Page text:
It’s common knowledge that the more physically fit you are the less likely you are to be affected by some diseases. A study published in The FASEB Journal of November of 2010 applies this concept to animals. It explains the difficulty in testing animals for the risk of getting a disease because, like humans, some are just less likely to get a disease. It is also difficult because this theory can be turned around, you can also say that some people are more susceptible to disease than normal due to no other reason than the fact that they are not as physically fit as the average member of the species.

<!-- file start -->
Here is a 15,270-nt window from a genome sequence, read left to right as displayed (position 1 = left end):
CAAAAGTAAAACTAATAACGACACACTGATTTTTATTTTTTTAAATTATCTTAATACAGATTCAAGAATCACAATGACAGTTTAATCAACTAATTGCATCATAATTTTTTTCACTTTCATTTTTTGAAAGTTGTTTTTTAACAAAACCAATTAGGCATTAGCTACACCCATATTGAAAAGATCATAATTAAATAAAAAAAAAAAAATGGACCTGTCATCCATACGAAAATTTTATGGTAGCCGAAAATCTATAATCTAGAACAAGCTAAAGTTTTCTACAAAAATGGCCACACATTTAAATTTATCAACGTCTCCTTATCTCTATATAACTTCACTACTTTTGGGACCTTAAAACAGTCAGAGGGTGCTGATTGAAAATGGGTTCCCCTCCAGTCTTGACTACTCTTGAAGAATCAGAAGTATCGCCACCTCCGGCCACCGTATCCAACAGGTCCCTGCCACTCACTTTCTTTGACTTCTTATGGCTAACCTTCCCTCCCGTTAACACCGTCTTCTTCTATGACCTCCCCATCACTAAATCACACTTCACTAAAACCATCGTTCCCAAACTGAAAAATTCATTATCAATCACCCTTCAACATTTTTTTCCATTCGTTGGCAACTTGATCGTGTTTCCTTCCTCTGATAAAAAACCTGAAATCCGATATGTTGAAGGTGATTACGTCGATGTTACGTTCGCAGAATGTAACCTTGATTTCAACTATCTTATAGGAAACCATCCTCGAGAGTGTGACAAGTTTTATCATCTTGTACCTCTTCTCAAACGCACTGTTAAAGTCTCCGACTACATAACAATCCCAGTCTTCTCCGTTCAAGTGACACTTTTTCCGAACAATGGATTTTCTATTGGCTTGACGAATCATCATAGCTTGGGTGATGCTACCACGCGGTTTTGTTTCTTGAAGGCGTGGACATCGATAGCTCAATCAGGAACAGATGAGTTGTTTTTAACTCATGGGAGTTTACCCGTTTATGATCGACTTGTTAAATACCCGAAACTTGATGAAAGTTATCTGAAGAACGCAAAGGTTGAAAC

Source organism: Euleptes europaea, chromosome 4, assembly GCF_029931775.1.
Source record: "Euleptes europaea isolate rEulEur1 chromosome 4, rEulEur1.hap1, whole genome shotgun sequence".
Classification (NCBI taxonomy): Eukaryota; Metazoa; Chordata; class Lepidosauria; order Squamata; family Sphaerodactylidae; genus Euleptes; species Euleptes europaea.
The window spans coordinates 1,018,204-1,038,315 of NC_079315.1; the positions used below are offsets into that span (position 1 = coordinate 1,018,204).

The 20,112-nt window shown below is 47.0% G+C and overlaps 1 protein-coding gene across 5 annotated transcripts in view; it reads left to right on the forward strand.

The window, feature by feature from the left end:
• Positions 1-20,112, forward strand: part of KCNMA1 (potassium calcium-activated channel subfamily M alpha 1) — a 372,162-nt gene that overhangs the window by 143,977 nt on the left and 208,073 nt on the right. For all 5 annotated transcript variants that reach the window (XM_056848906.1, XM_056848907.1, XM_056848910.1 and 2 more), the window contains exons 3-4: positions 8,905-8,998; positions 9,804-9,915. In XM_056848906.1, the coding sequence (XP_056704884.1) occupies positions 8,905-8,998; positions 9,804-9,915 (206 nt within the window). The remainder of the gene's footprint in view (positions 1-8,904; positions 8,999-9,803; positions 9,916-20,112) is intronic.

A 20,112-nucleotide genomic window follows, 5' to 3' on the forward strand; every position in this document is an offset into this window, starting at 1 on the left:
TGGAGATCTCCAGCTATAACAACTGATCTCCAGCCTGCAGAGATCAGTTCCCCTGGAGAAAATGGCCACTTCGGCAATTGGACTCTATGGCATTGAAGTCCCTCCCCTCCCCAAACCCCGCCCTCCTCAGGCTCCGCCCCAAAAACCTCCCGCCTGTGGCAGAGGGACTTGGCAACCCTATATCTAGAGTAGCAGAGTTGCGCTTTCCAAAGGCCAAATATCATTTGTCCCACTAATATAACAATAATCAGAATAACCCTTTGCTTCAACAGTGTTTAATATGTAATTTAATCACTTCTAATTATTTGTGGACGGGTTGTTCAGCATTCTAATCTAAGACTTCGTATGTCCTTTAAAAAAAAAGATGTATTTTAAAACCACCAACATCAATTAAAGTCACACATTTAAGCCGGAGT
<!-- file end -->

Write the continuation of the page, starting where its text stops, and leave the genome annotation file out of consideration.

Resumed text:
A study was done to explore this concept further using rats. Very in-shape rats, called high-runners, were bred with high-runners and low-runners, not so in shape rats, were bred with low-runners. This was done until there were eleven generations; it was to hopefully make a distinct gap in the genes between the two groups of runners. It was conluded that the low-runners were at much more of a risk for disease. When analyzed, it became evident that there were seven specific functionally related groups of genes linking running traits with disease risk traits. This model can be applied to other species when determining risk of disease in future studies.